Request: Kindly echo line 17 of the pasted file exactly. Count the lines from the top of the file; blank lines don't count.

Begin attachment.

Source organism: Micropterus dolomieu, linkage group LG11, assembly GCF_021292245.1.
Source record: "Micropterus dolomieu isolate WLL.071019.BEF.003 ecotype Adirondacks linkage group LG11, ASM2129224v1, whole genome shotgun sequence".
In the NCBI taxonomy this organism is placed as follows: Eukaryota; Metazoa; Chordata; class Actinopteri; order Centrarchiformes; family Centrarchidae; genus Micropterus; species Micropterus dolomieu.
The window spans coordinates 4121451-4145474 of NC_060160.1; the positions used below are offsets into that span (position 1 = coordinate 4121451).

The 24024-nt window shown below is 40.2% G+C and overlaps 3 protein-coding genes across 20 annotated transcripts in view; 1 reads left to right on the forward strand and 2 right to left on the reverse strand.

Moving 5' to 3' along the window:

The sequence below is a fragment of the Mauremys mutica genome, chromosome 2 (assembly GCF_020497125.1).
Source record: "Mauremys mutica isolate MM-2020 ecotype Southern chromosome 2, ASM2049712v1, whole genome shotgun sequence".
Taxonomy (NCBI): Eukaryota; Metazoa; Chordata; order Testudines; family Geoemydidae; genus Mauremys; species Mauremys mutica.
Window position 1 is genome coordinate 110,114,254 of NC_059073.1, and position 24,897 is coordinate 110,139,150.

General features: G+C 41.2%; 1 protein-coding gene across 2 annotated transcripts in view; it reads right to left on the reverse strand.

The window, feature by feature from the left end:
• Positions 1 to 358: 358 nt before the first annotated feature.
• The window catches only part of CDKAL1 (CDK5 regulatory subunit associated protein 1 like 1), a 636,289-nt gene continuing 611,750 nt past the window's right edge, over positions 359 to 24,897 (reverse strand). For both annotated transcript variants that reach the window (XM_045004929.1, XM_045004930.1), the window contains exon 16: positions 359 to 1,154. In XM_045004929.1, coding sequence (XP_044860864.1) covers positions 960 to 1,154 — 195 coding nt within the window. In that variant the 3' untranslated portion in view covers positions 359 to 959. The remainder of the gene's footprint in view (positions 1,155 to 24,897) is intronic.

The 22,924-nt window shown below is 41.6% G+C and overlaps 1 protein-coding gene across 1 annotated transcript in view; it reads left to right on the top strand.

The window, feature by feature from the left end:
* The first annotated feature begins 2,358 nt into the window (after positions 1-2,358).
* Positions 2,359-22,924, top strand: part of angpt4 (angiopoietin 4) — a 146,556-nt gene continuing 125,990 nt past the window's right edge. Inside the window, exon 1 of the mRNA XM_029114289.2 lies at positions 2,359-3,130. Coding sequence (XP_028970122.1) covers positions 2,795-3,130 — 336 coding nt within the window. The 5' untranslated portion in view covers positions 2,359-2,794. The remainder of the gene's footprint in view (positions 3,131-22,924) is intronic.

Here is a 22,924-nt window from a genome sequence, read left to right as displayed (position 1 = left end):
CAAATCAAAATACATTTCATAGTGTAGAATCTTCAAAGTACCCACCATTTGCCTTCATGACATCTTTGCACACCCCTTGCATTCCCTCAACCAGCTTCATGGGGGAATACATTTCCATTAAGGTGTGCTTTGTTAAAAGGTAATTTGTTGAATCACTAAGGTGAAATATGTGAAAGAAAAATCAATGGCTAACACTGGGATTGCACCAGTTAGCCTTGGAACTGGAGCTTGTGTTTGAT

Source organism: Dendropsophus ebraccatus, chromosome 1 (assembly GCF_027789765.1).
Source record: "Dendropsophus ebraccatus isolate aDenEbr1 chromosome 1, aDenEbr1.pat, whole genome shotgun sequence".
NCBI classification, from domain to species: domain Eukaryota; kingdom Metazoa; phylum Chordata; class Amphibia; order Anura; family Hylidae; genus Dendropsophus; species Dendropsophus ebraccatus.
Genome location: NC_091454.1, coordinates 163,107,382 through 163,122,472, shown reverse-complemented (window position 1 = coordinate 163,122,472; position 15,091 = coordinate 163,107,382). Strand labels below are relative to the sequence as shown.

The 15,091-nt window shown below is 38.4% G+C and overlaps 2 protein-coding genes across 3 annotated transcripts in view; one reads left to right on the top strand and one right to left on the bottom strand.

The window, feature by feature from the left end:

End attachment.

* The first annotated feature begins 2,358 nt into the window (after positions 1-2,358).